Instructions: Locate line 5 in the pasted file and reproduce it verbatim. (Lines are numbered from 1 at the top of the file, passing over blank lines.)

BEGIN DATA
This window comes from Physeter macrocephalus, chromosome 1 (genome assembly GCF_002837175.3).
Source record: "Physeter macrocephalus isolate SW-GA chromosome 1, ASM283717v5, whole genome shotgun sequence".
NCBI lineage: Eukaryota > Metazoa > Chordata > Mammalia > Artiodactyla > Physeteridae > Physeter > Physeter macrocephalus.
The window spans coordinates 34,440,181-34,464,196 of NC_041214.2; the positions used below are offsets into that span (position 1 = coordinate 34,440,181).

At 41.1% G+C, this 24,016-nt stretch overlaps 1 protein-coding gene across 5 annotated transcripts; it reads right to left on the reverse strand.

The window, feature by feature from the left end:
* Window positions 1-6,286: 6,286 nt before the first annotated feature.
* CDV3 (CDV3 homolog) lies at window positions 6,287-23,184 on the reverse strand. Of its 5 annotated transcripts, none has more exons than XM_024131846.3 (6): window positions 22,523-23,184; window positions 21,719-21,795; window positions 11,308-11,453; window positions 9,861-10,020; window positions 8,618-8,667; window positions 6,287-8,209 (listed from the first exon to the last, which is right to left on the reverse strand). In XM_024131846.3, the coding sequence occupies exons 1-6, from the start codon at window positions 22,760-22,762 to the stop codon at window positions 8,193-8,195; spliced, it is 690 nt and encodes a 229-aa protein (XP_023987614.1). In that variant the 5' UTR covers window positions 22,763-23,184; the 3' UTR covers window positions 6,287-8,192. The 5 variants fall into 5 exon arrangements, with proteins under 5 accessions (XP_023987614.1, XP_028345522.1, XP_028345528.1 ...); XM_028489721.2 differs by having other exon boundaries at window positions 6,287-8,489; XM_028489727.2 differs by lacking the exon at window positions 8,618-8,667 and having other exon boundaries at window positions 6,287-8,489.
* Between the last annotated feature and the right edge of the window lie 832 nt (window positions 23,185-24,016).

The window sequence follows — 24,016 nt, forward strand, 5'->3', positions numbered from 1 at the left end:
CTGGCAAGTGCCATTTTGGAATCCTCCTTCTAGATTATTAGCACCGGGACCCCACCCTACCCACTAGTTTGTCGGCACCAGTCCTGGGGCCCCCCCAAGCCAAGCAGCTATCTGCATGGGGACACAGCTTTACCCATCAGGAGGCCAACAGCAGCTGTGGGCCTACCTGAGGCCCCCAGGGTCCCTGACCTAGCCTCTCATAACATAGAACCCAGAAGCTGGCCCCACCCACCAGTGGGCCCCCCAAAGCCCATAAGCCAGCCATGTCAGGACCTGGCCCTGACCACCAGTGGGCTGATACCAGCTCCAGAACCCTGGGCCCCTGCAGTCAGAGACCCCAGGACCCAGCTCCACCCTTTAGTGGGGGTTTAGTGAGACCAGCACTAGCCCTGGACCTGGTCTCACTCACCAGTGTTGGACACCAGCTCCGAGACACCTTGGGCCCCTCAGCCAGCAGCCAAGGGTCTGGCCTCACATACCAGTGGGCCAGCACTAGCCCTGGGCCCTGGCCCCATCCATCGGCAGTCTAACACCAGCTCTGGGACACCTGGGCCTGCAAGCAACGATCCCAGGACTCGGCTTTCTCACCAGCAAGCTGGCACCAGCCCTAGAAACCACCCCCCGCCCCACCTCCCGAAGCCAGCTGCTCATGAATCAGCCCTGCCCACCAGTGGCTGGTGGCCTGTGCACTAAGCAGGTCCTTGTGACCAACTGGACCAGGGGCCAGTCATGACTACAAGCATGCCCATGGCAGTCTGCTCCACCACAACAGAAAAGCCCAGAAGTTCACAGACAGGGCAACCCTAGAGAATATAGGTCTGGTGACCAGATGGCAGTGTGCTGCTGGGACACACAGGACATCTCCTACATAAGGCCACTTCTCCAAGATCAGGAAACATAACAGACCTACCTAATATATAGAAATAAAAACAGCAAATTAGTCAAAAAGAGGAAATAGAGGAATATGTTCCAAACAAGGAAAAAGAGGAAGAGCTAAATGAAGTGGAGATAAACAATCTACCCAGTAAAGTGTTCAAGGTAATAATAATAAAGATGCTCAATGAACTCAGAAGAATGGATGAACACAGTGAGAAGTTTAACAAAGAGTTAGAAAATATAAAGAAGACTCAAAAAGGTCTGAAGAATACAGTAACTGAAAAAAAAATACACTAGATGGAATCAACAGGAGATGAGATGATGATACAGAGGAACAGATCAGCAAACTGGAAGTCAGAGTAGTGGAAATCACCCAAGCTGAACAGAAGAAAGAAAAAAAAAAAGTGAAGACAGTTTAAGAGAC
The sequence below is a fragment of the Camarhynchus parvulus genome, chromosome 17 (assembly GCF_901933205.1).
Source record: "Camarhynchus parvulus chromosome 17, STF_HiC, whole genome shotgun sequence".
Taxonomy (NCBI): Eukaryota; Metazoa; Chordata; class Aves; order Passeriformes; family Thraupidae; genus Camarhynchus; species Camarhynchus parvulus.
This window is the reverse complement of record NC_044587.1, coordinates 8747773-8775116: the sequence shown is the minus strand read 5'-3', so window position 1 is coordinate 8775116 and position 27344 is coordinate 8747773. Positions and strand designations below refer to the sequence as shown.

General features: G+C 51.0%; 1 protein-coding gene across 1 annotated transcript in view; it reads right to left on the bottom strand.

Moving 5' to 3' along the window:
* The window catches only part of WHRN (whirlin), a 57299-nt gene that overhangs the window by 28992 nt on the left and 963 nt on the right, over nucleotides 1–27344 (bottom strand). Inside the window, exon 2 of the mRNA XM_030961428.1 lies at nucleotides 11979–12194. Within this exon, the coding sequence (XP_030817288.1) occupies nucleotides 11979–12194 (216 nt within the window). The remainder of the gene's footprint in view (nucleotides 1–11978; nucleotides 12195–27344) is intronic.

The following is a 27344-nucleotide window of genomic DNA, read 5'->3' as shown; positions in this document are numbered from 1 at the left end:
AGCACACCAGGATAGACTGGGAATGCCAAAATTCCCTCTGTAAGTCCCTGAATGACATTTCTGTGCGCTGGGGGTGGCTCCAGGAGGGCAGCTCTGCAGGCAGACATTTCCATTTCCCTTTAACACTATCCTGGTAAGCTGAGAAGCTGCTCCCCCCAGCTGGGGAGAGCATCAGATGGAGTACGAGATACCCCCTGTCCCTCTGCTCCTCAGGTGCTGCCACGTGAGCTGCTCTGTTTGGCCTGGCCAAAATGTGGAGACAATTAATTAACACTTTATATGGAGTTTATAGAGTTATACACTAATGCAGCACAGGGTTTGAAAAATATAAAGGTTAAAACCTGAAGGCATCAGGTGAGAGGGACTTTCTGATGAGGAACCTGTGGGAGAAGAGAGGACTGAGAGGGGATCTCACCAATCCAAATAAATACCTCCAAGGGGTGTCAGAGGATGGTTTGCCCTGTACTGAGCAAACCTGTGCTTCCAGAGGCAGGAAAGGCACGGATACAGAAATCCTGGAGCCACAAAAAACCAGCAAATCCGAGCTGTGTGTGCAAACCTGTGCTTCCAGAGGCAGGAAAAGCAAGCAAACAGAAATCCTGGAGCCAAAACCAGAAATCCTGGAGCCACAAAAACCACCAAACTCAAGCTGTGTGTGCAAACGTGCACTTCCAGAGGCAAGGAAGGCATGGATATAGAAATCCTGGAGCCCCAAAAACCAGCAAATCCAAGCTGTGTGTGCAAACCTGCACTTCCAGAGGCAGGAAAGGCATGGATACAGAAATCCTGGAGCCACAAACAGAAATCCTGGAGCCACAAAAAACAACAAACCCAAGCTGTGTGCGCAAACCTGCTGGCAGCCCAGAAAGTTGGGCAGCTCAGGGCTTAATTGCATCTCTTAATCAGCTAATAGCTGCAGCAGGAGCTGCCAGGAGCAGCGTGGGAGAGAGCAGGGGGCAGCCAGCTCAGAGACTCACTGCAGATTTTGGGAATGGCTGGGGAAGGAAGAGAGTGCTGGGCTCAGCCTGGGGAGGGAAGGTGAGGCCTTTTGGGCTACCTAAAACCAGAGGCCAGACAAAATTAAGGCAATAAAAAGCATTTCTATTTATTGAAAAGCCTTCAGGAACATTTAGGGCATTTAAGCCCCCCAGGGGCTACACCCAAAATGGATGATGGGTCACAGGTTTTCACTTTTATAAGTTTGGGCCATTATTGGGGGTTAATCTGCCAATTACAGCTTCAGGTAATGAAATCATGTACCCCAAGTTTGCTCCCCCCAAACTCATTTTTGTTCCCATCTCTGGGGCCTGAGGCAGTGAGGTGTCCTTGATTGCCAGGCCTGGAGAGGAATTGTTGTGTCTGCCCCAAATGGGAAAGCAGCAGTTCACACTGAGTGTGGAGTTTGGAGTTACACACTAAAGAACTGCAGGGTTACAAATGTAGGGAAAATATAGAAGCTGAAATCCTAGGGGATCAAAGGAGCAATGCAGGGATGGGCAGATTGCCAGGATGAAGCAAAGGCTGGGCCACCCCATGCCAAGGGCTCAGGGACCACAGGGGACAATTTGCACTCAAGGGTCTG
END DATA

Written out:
At 41.1% G+C, this 24,016-nt stretch overlaps 1 protein-coding gene across 5 annotated transcripts; it reads right to left on the reverse strand.